I am a universalist humanist, and that view stems directly from my view of humanity as a planetary species with the potential to go interplanetary. The vast majority of humanity are substantially more tribal than I am. And very many different tribes of people alienated by the earthly mainstream are likely to want to go. Racial and religious and ideological and tribal supremacists will go to space seeking out their own pure paradises, where rules are set by them, and not by the mainstream. And let them go, these Nazis, and radical Islamists, and cultish sects, and neo-Confederates. Let them fly off to some distant planet or asteroid or space station off in the black infinities to pursue their authoritarian dreams, rather than have them subjugate a corner of the Earth.

The point is that these ideological minorities have far more concrete reason to travel away than anyone from the mainstream. Our species is not homogeneous. That is one of our strengths. Our decentralization allows us to experiment with different modes of government and ideology. Our species over the aeons of history has undoubtedly been carried forward to each new generation by many men and women that we today would deem to be insufferably awful — genocidalists, bigots, rapists, murderers, alongside a few who, I assume, we would see as good people.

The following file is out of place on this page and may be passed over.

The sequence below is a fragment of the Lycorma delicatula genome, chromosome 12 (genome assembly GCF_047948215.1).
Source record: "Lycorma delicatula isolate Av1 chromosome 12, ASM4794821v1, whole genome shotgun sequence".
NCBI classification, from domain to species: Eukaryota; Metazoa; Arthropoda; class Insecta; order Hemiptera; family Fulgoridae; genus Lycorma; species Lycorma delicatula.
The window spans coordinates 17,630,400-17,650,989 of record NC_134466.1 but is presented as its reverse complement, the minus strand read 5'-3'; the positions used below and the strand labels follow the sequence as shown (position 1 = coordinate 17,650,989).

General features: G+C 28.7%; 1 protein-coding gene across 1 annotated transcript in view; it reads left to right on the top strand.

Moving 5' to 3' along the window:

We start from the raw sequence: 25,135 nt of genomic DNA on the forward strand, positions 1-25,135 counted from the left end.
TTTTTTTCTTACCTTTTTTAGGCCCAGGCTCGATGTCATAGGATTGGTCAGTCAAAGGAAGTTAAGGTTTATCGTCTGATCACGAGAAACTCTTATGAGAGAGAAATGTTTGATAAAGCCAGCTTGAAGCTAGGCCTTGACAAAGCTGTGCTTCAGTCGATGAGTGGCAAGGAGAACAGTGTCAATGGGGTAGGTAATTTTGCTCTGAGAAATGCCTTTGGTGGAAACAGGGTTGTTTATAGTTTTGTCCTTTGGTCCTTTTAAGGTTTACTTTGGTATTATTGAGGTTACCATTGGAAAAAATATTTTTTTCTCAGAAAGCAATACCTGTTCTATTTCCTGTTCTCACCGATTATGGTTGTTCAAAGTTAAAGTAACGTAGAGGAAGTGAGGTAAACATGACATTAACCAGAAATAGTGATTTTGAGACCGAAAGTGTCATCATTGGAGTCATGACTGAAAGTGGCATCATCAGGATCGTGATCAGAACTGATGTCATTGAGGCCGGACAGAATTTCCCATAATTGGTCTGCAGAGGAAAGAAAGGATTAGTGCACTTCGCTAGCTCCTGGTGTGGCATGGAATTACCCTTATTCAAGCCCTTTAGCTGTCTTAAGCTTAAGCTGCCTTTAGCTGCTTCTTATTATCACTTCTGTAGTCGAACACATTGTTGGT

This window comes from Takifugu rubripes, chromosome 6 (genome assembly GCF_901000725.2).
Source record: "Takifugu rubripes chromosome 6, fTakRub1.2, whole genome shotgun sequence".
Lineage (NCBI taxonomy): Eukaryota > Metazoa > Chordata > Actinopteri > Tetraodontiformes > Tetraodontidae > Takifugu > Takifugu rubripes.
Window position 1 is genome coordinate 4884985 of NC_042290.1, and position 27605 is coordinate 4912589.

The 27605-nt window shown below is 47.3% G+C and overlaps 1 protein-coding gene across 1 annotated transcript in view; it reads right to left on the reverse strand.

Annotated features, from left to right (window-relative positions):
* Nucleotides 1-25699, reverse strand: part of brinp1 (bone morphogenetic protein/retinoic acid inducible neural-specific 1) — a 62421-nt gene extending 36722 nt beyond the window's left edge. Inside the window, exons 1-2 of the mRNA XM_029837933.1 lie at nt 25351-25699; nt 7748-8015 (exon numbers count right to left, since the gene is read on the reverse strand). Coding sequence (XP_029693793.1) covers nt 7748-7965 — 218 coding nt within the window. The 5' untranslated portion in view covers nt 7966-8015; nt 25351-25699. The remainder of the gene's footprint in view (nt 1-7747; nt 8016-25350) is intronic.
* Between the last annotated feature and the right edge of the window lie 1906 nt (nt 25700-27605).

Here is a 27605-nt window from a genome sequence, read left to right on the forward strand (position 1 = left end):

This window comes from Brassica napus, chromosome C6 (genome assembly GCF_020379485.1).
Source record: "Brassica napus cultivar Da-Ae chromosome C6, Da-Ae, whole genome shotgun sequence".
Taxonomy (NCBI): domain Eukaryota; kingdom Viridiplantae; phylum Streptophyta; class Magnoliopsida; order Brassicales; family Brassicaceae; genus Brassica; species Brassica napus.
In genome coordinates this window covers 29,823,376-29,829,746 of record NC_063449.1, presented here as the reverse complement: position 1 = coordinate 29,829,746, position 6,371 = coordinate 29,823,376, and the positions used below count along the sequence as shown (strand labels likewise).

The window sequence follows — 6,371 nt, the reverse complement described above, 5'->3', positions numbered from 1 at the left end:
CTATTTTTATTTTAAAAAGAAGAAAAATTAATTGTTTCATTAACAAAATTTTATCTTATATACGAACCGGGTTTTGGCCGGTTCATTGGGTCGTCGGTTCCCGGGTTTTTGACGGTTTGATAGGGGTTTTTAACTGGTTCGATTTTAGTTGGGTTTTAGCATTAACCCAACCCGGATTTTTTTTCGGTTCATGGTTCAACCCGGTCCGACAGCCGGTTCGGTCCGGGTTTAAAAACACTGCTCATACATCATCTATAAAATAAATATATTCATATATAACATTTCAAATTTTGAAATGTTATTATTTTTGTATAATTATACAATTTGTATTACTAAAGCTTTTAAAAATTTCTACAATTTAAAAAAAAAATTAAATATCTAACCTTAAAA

It doesn’t matter if we are carried to the stars by the dull and the bad. The point is that we are going. And we — the species — are as a whole species neither dull nor bad. Our children all possess the capacity to deviate from us. Such is the long and winding road of genetic and cultural evolution. Maybe that doesn’t make for great science fiction. But often reality is unspeakably dull, and unspeakably bad.

Universal Basic Income Is Inevitable, Unavoidable, and Incoming

12 1238_Image.jpg